We’ve established that there’s a hill involved in whatever it is that I’m going to tell you about: I’m walking up the hill to the lab the other day.  So, in down the hill comes a man, it is indeed the case that the preposed phrase (down the hill) does not represent information that is less “familiar in the discourse” than the postposed noun phrase (a man).  The claim is not falsified by my data.

Back to the Cambridge Grammar of the English Language:

iii. The verb must not represent information that is new to the discourse.

…and back to the post again:

I’m walking up the hill to the lab the other day.  It’s a long hill, and I’m old and fat, so I usually stop to catch my breath halfway up.  I’m standing in my usual spot when down the hill comes a man who (I hope) looks even older than I do.

Is it, in fact, the case that the verb does not represent information that is new to “the discourse?”  Actually, I don’t know how you would evaluate that, one way or the other.  Certainly the whole “discourse” up to that point has been about my movement, so I guess you could say that the verb to come is not “new”–it’s in the same lexical field.  However, if you accept that analysis, then unless you insist that the verb be identical to some preceding one, I don’t know how you could demonstrate that the verb did represent information that’s “new to the discourse.”

(You might have noticed that my quotes from the Cambridge Grammar of the English Language went straight from (i) to (iii).  This is because I don’t know what the hell (ii) is talking about.  See this page if you want to see it for yourself.)

This kind of phenomenon turns out to be important in one of the deep theoretical issues in linguistics.  For various and sundry reasons, Chomsky and his ilk would like to posit what they call “the autonomy of syntax”–the idea that syntax is a part of human linguistic knowledge (the kind that we all have unconsciously, not the kind that people like me get in graduate school) is “autonomous”–that is, that it operates independently of the rest of language.  When you have a situation like we see with subject-locative inversion, where the syntax is dependent on something else–in this case, on the structure of the discourse, or more specifically, whether something is “old information” or “new information”–it makes it tough to argue that syntax is autonomous.

9 thoughts on “Down the hill comes a bear rug: the non-autonomy of syntax”

  1. Ainsi parlait Zarathoustra (Also sprach Zarathustra) . Sur la route, s’avançaient deux voitures . Du ciel tombent des flocons . These inversions are legions in classical literature, to the point that in the XVIIth and XVIIIth centuries texts they can happen more often than the opposite way . Still now when writing we can easily use them . Christian rituals end like this : Ainsi soit-il (So be it ?) I don’t know enough English literature to see if it is equivalent .

    Yes, if when abroad you behave like a human and more, if you feel like a human, you’ll be able to meet humans . Only humans admittedly, but let’s not be too picky for a start .

    Liked by 3 people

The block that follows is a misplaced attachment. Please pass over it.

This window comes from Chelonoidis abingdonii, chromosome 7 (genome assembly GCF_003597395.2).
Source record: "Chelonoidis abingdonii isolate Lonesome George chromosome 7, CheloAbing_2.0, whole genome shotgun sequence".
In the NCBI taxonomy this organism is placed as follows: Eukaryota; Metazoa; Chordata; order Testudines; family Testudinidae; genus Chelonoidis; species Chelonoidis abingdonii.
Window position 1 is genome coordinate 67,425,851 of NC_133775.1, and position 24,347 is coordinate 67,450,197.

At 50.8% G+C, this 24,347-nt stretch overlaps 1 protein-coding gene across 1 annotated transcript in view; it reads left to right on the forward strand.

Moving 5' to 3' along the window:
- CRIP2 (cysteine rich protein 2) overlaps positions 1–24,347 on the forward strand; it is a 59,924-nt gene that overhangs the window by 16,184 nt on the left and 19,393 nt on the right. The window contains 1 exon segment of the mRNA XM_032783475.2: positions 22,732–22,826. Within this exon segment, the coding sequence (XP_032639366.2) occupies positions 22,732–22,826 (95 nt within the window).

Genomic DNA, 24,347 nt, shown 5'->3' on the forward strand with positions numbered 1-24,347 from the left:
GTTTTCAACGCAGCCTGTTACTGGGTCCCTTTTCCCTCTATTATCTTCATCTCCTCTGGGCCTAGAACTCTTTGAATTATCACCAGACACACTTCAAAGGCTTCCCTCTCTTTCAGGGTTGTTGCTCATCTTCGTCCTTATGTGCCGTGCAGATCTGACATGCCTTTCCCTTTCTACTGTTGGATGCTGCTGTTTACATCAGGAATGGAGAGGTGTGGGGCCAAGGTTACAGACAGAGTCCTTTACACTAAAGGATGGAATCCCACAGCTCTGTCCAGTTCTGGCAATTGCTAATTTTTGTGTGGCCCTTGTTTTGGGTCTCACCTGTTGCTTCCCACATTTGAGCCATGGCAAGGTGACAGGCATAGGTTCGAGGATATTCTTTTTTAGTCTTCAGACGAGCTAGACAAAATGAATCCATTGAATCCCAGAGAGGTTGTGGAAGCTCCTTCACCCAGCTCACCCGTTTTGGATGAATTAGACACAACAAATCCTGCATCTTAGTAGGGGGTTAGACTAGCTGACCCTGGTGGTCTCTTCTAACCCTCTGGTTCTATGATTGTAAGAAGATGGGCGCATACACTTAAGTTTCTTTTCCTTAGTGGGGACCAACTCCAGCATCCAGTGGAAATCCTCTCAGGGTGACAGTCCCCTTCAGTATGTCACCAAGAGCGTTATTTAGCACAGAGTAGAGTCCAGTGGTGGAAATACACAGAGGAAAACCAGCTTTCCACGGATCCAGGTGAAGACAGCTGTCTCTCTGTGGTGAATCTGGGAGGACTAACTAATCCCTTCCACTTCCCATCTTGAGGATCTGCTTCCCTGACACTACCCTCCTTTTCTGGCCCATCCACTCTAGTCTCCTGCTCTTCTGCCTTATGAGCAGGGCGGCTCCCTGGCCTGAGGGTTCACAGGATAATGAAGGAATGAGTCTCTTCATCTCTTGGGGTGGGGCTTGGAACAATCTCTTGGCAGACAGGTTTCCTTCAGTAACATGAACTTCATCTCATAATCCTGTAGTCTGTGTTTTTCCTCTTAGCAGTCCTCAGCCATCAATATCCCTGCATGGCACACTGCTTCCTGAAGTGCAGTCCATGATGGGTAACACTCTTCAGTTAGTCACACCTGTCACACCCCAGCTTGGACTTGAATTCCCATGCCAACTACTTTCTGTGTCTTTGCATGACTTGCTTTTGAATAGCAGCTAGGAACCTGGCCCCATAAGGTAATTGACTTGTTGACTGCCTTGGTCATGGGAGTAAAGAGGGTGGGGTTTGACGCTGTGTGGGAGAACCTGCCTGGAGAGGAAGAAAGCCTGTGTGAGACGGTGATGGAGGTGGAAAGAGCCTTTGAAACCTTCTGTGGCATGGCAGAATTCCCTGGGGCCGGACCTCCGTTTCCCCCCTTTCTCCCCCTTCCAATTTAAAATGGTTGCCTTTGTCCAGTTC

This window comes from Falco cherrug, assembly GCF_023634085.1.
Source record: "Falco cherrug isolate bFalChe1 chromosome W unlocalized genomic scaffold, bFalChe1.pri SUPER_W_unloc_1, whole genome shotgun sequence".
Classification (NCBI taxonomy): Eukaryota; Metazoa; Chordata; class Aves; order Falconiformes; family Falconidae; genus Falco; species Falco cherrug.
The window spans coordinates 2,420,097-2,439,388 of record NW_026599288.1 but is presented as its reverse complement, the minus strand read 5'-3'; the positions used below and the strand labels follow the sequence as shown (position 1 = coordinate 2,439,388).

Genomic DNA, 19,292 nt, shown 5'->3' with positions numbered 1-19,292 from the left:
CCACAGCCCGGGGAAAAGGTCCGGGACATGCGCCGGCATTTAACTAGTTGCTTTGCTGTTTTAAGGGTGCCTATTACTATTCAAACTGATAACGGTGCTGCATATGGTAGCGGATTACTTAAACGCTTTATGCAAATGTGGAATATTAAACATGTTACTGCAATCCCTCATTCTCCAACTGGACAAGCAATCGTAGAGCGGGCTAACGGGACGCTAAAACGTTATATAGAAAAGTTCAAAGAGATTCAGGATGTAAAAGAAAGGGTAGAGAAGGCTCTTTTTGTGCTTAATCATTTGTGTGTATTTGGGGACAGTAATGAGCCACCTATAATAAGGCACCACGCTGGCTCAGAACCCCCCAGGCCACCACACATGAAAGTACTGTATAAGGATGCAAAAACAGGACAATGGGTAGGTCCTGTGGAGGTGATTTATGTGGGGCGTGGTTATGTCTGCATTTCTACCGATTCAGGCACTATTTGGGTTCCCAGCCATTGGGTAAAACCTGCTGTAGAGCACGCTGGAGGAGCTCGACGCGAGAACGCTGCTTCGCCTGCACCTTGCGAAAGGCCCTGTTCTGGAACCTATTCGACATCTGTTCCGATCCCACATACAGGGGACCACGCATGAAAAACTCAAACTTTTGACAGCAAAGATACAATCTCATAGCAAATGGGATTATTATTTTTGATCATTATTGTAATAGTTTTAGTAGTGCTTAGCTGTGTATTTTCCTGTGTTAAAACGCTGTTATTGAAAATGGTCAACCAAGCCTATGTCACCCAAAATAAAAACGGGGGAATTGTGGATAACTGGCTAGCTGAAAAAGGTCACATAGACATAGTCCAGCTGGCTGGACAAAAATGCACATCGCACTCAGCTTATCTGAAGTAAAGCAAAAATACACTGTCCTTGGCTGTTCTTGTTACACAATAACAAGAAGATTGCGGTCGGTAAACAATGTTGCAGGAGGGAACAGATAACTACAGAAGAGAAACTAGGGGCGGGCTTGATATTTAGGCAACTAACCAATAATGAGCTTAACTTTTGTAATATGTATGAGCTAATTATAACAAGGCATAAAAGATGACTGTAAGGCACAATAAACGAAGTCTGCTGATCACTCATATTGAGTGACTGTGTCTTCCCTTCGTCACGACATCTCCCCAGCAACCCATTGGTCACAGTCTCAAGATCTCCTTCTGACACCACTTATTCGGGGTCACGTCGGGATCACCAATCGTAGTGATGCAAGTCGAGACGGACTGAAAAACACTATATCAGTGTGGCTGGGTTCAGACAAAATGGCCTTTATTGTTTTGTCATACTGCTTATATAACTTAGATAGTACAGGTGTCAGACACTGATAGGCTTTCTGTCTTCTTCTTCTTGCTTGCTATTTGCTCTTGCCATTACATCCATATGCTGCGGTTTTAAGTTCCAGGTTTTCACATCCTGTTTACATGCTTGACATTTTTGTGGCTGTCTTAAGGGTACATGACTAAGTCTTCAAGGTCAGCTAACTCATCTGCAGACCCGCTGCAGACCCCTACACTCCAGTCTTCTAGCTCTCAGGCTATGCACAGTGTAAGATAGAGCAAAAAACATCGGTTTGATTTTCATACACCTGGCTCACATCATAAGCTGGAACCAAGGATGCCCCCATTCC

1. Cool–I’ll look for it in French. However, right now I’m reading “Zazie dans le métro”—sorta the opposite, from a stylistic point of view. “Il se met à me faire des papouilles zozées,” “Oh voui, msieu,” “Ah! les jitrouas, rgardez-moi cqu’elle avait voulu mfaucher.” I still haven’t figured out “les jitrouas”….

      Liked by 1 person

      1. It is J3, the French letter J is said Jee for you . It meant teenagers in the immediate post WWII . The Nazi occupation, although wonderful, had a few downsides, one of them being there was no food, no medicines nor heating . Hence a severe rationing system using tickets . On the tickets age categories were noted, V for vieillards, J for jeunes, and J1, J2, J3 from babies to teens .

        Very good you read this Queneau’s book, it became a “cult book” . I like the first word of the book “Doukipudonktan?” (if you fully catch this one bravo) . That’s what I like in writing and also in French spirit, freely mixing the highest levels of language with slang, colloquialisms and even complete neologisms . The French Academy is accepted because we want official rules for all but we also want to do what we want regarding these laws . This is French and I love life like that .
        Queneau was a high writer, poems, novels, essays, politics, member of the surrealist group and of the Oulipo (ouvroir de littérature populaire- populaire meaning for the working class) . He belonged to the last period when France was still France in my eyes, before the US steamroller imported money makers shit and universal dumbing . The genius Pasolini had made the same constatation about Italy way before I did for France . Watching the 60s TV he said” There is no Italy anymore” . When I say there is no France anymore it is not like the brainless sheep who split on immigrants, it is entirely oriented towards the US of ânes .
        I told you one day about another writer, Jules Romains, boringly serious who made in the same time two extremely funny books, “Knock” and ‘Les Copains” . “Les Copains” and “Zazie” are bedside books for me .
        Sorry I went far away one more time . Don’t scruple to tell me if it bothers you but I noticed that despite your breeding place you could seem duly human most of the time .

        Liked by 1 person